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Nail Polish Business Booms In Weak Economy

While many U.S. businesses are suffering in the weak economy, one industry has been picking up speed. Women are now spending more money on their nails. They are getting more daring - straying from the basic shades of red and painting blues, greens and even animal prints on their nails. Those in the business of nails and nail color are profiting from the trend.

In a factory north of Los Angeles, glass bottles are filled, boxed and then shipped to more than 100 countries around the world. This is the home of OPI, a company that produces nail polish for women from the United States to Asia, from the Middle East to Latin America.

Suzi Weiss-Fishmann is executive vice-president and artistic director. She says women are getting more adventurous with their nails.

“You can really be kind of that conservative professional and wear blues and greens and any color and dark shades year round," she said.

Many women in the U.S. are experimenting with nail art.

“I was blown away by the nail art that I saw. I couldn’t believe it," said customer Judy Gabor.

Judy Gabor plans on getting glitter on her nails at Marie Nails, a salon where many nail artists are trained in Japan. Marie Ueno has salons in Japan and the U.S. She says nail art has been popular in Japan for a decade. It became trendy in the U.S. over the last few years.

“American people like impact, impact design," she said.

Impact design is the specialty of The Naja. She creates 3-D nails using unconventional objects, like hair extensions, paper clips and even staples. The Naja has decorated the nails of stars like Lady Gaga. She says celebrities made nail art mainstream.

“Nail art is really for every woman. It’s like the new lipstick. Everyone is using their nails as their accessory," said The Naja.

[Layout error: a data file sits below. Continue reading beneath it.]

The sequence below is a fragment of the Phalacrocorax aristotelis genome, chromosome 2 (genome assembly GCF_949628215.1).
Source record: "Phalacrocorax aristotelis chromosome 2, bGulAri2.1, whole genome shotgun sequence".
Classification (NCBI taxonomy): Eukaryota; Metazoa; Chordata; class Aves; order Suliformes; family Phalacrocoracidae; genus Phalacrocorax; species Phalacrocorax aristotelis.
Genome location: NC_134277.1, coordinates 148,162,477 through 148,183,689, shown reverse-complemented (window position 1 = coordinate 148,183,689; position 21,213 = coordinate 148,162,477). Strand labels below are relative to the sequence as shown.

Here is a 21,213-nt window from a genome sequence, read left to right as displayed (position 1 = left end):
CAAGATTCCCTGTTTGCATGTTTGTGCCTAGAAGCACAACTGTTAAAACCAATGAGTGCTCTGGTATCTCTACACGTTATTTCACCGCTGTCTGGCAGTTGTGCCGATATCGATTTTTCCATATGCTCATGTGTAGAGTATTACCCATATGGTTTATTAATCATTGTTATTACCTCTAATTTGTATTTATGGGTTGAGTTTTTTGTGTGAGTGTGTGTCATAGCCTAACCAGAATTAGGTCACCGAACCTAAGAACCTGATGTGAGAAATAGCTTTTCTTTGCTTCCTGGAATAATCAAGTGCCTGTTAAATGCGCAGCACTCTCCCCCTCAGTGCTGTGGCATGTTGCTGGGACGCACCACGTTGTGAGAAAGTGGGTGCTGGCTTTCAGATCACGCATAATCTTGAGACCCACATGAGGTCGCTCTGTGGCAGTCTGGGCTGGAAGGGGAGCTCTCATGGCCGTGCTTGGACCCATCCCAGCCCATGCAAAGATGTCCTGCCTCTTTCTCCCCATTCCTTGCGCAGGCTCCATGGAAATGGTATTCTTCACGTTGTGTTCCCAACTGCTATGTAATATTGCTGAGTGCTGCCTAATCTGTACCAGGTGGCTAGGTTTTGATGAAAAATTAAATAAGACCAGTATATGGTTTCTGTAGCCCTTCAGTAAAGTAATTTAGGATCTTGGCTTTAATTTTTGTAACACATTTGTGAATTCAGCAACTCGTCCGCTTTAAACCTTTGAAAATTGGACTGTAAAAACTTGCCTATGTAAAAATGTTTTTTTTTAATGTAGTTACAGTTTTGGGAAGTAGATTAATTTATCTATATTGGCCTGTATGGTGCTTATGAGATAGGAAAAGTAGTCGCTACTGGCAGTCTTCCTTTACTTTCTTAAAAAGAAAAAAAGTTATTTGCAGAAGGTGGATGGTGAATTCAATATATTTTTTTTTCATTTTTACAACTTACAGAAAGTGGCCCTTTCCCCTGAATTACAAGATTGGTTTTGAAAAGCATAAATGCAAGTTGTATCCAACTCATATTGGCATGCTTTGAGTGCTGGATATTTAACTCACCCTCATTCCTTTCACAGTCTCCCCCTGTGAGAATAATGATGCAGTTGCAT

The obsession with decorated nails has become big business.

“I actually have made more money than I ever have the entire time of the recession," she said.

Business is also booming at OPI.

“It’s tremendous. I mean our sales have been double digit growth for the past five years," said Suzi Weiss-Fishmann.

Many consumers say when money is tight, it's much easier to spend $5 to $10 on nail polish than on something more expensive.

“If you’re trying to get a new outfit or a new accessory or something, it’s probably going to be more expensive but you can just spice up your look with the nail polish thing, with these things, for a way cheaper price," said Kathryn O’Sullivan.

Kathryn O’Sullivan and her friend Samantha Berendt are college students. They decorate their nails at home with a variety of inexpensive colors and do-it-yourself nail art sold at stores.

“More and more people are doing it. I like it. I think it’s more fun," said Berendt.

Industry experts say nail laquer is the fastest growing product in cosmetics because it's an affordable indulgence when times are tough.